In September 1871, Paul Verlaine, an established poet living with his wife’s parents’, took seventeen-year-old Arthur Rimbaud under his wing, inviting him to move into the family home in Paris. It was not long before Verlaine fell under the spell of the talented and irreverent teenager. The two became lovers, and their violent and hedonistic relationship would destroy Verlaine’s reputation, torture his wife Mathilde, and alienate his friends and colleagues. At the same time, it was perhaps only with Rimbaud that Verlaine was ever truly free. Whether the two of them knew it or not, their meeting would change the course of French poetry forever.
This one day colloquium is organized under the auspices of the Journal of Greek Media and Culture and the Sub-Faculty of Byzantine and Modern Greek, Oxford. It was made possible thanks to a generous grant by the Onassis Foundation. All welcome. No prior booking required.
Presentation of the Festschrift in Honour of Professor Martin McLaughlin
Cultural Reception, Translation and Transformation from Medieval to Modern Italy
(edited by G. Bonsaver, B. Richardson, G. Stellardi. Oxford: Legenda, 2017)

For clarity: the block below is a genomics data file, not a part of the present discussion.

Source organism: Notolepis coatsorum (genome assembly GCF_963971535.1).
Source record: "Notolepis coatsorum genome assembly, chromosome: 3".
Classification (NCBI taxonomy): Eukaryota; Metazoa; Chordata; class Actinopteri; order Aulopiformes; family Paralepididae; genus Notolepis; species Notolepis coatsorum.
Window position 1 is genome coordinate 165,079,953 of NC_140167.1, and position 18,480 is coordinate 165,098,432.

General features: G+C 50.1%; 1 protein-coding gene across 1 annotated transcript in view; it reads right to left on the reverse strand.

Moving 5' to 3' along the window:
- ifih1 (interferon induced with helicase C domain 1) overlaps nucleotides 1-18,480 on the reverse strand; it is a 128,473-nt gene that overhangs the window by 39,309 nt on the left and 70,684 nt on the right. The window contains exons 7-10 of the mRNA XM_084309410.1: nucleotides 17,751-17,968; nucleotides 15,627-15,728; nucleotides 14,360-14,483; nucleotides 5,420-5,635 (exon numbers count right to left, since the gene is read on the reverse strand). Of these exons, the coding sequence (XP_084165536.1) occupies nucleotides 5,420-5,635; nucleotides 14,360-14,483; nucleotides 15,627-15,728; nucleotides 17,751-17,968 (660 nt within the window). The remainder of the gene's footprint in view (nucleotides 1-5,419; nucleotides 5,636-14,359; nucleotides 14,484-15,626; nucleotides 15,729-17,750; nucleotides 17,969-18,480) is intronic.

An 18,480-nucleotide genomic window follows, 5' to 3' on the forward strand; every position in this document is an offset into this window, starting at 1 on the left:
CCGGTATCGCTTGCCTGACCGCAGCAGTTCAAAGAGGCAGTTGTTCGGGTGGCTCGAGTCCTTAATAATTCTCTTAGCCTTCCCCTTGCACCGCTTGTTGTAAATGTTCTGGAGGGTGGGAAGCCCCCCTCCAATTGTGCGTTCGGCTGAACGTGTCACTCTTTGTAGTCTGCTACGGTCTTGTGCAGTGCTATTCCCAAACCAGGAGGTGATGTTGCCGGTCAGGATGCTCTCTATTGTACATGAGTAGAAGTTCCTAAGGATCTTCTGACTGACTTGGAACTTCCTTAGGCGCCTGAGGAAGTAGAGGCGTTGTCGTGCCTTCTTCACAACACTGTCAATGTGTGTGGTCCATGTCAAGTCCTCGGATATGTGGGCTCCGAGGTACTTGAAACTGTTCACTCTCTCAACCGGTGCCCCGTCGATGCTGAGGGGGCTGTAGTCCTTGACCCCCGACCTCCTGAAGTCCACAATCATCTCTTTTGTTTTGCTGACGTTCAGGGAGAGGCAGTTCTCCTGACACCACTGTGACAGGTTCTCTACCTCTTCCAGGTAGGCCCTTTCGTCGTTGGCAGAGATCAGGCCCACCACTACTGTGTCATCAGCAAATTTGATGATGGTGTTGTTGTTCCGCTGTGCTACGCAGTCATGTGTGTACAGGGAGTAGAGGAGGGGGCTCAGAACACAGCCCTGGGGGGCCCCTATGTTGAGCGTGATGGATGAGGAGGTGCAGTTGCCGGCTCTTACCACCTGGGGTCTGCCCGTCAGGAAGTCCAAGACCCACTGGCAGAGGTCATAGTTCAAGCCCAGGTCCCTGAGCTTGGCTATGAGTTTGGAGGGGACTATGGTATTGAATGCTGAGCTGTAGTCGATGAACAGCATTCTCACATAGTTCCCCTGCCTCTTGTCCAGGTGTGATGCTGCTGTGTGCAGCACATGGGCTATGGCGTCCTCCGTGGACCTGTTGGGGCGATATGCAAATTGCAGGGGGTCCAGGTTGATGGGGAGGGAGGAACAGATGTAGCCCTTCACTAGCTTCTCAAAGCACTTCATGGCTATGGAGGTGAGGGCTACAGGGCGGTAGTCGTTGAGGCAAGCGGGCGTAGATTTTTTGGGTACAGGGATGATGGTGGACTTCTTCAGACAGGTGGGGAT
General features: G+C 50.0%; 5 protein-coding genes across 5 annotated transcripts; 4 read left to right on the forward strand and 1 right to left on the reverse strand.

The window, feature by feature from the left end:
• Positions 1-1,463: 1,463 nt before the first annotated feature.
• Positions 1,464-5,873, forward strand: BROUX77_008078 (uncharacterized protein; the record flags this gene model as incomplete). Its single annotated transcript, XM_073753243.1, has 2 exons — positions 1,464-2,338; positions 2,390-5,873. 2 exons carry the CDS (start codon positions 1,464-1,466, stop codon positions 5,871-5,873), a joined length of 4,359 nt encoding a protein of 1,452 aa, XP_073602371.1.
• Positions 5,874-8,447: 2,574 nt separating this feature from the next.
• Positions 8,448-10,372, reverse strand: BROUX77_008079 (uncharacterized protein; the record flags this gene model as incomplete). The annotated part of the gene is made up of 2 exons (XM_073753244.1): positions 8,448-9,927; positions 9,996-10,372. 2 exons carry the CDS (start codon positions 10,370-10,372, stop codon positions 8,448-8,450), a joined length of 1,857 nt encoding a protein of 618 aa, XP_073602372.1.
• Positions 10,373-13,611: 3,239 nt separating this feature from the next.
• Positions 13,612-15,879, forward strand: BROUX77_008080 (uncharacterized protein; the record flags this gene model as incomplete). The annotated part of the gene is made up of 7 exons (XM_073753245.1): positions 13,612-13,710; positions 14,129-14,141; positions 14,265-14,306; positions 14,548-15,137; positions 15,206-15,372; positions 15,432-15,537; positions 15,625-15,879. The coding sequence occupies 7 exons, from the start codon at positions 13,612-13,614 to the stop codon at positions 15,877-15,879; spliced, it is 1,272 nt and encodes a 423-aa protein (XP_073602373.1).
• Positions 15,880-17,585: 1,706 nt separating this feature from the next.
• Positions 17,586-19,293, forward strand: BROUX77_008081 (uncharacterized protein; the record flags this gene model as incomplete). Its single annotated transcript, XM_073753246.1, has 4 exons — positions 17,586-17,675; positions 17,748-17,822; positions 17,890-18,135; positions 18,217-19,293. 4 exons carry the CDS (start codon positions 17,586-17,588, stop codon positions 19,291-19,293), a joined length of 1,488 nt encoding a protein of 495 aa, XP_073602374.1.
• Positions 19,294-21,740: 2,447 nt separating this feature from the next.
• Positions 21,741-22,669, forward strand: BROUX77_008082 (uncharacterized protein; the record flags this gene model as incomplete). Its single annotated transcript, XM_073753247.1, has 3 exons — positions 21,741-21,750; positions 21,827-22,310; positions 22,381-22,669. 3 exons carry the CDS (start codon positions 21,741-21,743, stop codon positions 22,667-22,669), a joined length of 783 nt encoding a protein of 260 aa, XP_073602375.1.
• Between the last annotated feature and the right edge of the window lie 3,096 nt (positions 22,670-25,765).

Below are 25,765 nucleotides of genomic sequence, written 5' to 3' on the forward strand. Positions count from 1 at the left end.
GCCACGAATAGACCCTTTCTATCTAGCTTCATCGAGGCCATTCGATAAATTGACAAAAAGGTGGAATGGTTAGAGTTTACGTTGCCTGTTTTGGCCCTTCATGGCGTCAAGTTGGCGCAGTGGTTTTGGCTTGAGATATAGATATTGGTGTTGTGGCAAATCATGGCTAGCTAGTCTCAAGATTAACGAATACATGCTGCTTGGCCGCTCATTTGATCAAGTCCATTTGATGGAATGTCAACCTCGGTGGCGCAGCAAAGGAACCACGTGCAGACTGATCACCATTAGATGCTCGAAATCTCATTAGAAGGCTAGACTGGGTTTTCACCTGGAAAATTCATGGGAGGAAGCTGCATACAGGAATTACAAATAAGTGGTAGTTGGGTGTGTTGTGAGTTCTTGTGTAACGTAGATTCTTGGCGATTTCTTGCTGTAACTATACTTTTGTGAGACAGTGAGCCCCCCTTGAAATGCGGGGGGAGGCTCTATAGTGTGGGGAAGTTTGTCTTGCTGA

The volume will be introduced by Prof. P. Hainsworth and Prof. D. Robey, followed by a short reply by Prof. McLaughlin. A drinks reception to mark Prof. McLaughlin’s retirement will follow. All welcome.
Event sponsored by the Faculty of Medieval and Modern Languages, with the help of The Oxford Italian Association
Launch of the Taylor Institution Library’s ‘Reformation Pamphlet Series’, including a public reading of the full ‘Sendbrief vom Dolmetschen’ in German, with a new English translation. This text is the first in the new pamphlet series and will be available to participants at a discounted price.
Thomas More’s ground-breaking island fantasy, first published in 1516, asks us all what brave new world we are to wish for. What would a society better than ours look like? Who ought to be allowed in? And on what terms? These are More’s questions in Utopia, and they have never mattered more than today, as the UK prepares to pursue a political future outside the EU and walls go up in the US. It may seem timely to return to the traditional reading of More’s text as a blueprint for political change: Utopia tells, after all, how a peninsula cut itself off from the continent to make a better future as an island… Yet the name More created for his island – Utopia – means ‘no place’: the political message of More’s text is undermined by the surrounding irony that his brave new world is a Nowhere Island.
The MFO is hosting a two day conference jointly organised by Sophie Lefay (Université d’Orléans), Laurent Turcot (Université du Québec à Trois Rivières) and Catriona Seth (University of Oxford) on walking and social rituals in the 18th century. It will include papers on national characteristics of walks, literary and educational walks, royal progresses and botanical collections, garden fashions and commercial activities for walkers. All welcome.